The great migration (often called the first great migration) took place in 1910 till 1930. Over 1,4 million joined the movement and left Southern States for Northern and Western. It is essential because racial suppression in the area where Ku Klux Klan was really significant organization and it was really hard for the black to achieve even slight equality and maintenance of the civil rights: “The racial composition of the nation’s cities underwent a decisive change during and after World War I. In 1910, three out of every four black Americans lived on farms, and nine out of ten lived in the South. World War I changed that profile. Hoping to escape tenant farming, sharecropping, and peonage, 1.5 million Southern blacks moved to cities. During the 1910s and 1920s, Chicago’s black population grew by 148 percent; Cleveland’s by 307 percent; Detroit’s by 611 percent. Access to housing became a major source of friction between blacks and whites during this massive movement of people. Many cities adopted residential segregation ordinances to keep blacks out of predominantly white neighborhoods. In 1917, the Supreme Court declared municipal resident segregation ordinances unconstitutional. In response, whites resorted to the restrictive covenant, a formal deed restriction binding white property owners in a given neighborhood not to sell to blacks. Whites who broke these agreements could be sued by “damaged”¯ neighbors. Not until 1948 did the Supreme Court strike down restrictive covenants. Confined to all-black neighborhoods, African Americans created cities-within-cities during the 1920s. The largest was Harlem, in upper Manhattan, where 200,000 African Americans lived in a neighborhood that had been virtually all-white fifteen years before.”¯ (Digital History, 2009). Probably World War One was one of the key reasons for starting great Migration. According to statistical data nearly 14, 4 percent of Afro-American soldiers died during the War time. Compared to the whites the 6,3 percent died during war time. The blacks strongly believed hat such a sacrifice during the war? Protecting the nation would help to raise their authority and help for establishment the equal rights: “In World War I, a higher proportion of black soldiers than white soldiers had lost their lives: 14.4 percent black compared to 6.3 percent white. Many African Americans believed that this sacrifice would be repaid when the war was over. In the words of one Texan, “Our second emancipation will be the outcome of this war.”¯ It was not to be. The federal government denied black soldiers the right to participate in the victory march down Paris’s Champs-Elysees boulevard – even though black troops from European colonies marched. Ten African American soldiers were among the 70 blacks lynched in 1919. Twenty-five anti-black riots took place that year. African Americans did not respond passively to these outrages. Even before the war, African Americans had stepped up protests against discrimination. The National Urban League, organized in 1911 by social workers, white philanthropists, and black leaders, concentrated on finding jobs for urban African Americans. The National Association for the Advancement of Colored People (NAACP) won important Supreme Court decisions against the grandfather clause (1915) and restrictive covenants (1917). The NAACP also fought school segregation in Northern cities during the 1920s and lobbied hard, though unsuccessfully, for a federal anti-lynching bill”¯ (Digital History, 2009). It goes without saying that the Great migration had a serious impact on Civil Rights Movement and struggle for freedom. it helped to create The National Association for the Advancement of Colored People which could provide support for Afro-Americans, struggle for their rights and equality on the national level. The Great Migration also had a significant impact on history. Not only on the history of the United States of America but of the whole world as it showed he other nations that people are equal despite color of their skin.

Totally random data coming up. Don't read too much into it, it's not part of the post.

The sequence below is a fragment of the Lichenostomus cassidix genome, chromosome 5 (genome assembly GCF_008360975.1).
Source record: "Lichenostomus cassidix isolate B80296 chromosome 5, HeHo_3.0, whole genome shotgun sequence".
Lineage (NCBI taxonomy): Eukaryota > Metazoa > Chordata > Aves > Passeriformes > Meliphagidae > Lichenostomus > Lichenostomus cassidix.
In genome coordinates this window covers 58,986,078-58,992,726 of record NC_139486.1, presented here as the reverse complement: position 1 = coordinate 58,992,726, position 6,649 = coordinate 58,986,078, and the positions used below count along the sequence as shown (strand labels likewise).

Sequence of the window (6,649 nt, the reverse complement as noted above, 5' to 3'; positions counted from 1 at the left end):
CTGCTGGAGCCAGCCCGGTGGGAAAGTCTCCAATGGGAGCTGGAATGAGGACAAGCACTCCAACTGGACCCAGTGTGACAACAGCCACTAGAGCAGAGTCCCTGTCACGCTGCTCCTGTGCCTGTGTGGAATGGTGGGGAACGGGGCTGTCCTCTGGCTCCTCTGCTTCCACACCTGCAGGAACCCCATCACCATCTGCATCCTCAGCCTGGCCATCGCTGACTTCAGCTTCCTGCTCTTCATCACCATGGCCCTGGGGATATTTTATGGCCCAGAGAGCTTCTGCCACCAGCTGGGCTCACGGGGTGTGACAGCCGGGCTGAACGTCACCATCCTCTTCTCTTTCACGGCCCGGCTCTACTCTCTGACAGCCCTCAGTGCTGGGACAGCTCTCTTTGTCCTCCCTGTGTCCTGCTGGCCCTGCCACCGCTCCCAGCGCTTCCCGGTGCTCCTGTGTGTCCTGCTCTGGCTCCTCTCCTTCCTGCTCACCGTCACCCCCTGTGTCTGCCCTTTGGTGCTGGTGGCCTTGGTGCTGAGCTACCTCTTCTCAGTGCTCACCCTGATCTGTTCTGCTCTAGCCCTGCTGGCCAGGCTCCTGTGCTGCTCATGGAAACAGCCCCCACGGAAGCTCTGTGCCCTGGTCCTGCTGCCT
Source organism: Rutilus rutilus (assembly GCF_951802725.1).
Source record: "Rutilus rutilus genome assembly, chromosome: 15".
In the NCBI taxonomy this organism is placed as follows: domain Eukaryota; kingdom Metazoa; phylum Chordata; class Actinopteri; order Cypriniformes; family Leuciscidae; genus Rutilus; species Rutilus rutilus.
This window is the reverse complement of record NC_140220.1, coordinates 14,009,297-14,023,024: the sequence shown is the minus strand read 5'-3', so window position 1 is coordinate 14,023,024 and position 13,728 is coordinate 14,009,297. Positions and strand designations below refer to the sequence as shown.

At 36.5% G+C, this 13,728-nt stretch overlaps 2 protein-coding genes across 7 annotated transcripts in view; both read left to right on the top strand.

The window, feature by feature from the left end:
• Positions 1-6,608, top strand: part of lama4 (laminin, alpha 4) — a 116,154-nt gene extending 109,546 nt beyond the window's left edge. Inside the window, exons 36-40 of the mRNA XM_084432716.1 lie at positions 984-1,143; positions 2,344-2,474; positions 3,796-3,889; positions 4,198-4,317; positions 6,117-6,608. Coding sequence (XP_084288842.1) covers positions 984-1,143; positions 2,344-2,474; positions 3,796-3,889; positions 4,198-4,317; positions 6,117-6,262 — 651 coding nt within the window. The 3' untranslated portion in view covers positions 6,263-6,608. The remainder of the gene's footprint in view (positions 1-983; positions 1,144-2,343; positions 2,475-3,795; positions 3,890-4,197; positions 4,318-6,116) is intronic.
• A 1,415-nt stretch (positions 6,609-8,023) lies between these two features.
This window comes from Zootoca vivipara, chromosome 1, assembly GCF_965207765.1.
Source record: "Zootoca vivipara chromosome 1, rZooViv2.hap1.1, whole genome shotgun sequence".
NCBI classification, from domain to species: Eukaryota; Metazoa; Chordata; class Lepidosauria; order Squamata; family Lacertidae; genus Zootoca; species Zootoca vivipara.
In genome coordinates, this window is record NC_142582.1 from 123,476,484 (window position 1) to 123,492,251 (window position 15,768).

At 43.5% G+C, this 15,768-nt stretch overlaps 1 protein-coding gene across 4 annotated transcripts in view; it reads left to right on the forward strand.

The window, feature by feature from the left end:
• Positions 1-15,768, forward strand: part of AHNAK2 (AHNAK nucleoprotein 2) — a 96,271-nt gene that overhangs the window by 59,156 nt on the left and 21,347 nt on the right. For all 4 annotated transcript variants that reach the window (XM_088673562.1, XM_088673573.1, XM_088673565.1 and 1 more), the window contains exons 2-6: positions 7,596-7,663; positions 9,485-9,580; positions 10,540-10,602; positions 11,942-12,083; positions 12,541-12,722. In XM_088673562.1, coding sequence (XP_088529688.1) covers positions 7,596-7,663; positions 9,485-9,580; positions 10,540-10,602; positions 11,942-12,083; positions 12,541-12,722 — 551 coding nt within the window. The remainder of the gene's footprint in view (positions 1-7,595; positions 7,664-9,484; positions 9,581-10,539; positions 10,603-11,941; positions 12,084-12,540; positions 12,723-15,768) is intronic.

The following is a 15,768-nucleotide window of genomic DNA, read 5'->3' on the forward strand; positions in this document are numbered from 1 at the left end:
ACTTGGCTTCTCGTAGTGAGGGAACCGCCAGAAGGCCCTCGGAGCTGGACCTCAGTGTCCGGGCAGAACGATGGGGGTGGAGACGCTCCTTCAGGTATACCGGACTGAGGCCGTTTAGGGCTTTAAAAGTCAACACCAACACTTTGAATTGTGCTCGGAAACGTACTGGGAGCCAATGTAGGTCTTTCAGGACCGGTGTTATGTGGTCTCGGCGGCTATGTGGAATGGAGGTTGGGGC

The Freedom Rides